Sunday, October 30, 2011

Me, model? Ok.

          One of my students, Janice, requested that I pose for her for another instructor's assignment. She wanted to photograph someone drawing. She gave me no direction other than to draw. So, I pulled out my blue chalk pencil and began to draw. I hope she received a good grade.

Thursday, September 1, 2011

Recent Paintings and Drawings

Venturing into the Uncertain Divine

 Dream Lover
Aquatic Fantasy
Study of a Girl (Chloe)
Enduring Embrace

Wednesday, July 27, 2011

Monday, July 11, 2011

Underpainting/Overpainting Portrait

Today, I began to add color over the underpainting of a woman.
The left photo shows the purplish brown glaze(thin transparent paint) applied over the red and white underpainting. The photo on the right shows the portrait 90% completed, opaque oil paint applied in the areas the the light has touched the face. I leave the glaze paint in the shadows untouched.
This technique causes the light to appear more illuminating.
Once this layer is dry I will apply a few glazes in select places to either darken or enrich the skin color more.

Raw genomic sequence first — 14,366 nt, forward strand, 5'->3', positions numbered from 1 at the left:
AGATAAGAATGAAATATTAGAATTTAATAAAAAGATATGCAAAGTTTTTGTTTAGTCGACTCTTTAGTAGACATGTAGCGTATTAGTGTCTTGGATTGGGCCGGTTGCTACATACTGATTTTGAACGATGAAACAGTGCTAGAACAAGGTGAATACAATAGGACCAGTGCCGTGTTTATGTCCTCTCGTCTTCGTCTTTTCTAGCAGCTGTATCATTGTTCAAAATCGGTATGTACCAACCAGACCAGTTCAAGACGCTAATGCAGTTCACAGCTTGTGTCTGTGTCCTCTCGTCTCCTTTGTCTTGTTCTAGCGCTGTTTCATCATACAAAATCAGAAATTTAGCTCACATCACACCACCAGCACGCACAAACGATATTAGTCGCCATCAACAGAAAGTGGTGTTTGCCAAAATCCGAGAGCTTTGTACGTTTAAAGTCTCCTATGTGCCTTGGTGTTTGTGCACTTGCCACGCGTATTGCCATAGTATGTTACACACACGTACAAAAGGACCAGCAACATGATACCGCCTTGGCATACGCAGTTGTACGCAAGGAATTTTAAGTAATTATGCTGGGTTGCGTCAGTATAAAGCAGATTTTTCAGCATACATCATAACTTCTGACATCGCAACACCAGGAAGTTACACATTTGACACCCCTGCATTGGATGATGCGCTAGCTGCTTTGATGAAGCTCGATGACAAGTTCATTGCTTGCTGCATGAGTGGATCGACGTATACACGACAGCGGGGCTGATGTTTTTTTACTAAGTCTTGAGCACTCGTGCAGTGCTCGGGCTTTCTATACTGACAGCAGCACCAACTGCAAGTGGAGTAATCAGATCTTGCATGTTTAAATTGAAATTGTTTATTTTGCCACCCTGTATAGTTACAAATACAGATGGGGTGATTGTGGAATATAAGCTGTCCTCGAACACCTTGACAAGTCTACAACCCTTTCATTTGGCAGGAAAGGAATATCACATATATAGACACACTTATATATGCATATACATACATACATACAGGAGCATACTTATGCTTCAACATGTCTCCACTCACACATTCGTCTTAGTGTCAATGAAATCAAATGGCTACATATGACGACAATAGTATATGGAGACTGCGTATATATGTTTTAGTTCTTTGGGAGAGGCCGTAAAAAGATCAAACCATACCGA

Tuesday, June 21, 2011

More sketches and a in-progress painting

above-Studies in facial expression and body language.

Study of the pose with the shoulders down.

Thursday, June 16, 2011

Works in Progress - part II

This is my third sketch with this concept of two women embracing. In comparison to the other two sketches, I stiffened the pose of the woman on the right and lowered her head to add fear into her form.

Here is my color study, well it's more of a tonal study than a color study, but I did attempt to plan out what colors to use for atmospheric mood. This scan of this study is not very faithful to the actual study, but it doesn't matter, I will be altering the colors. More studies are needed.

A few hours were devoted to developing heavy textures with soft textures, as well as the lights and darks of the "landscape." This is a fun painting to do. I have a vision in my head of what it should be. When I close my eyes, it is as clear as a glass of spring water. When I open my eyes, I am not clear of what I need to do to achieve my vision.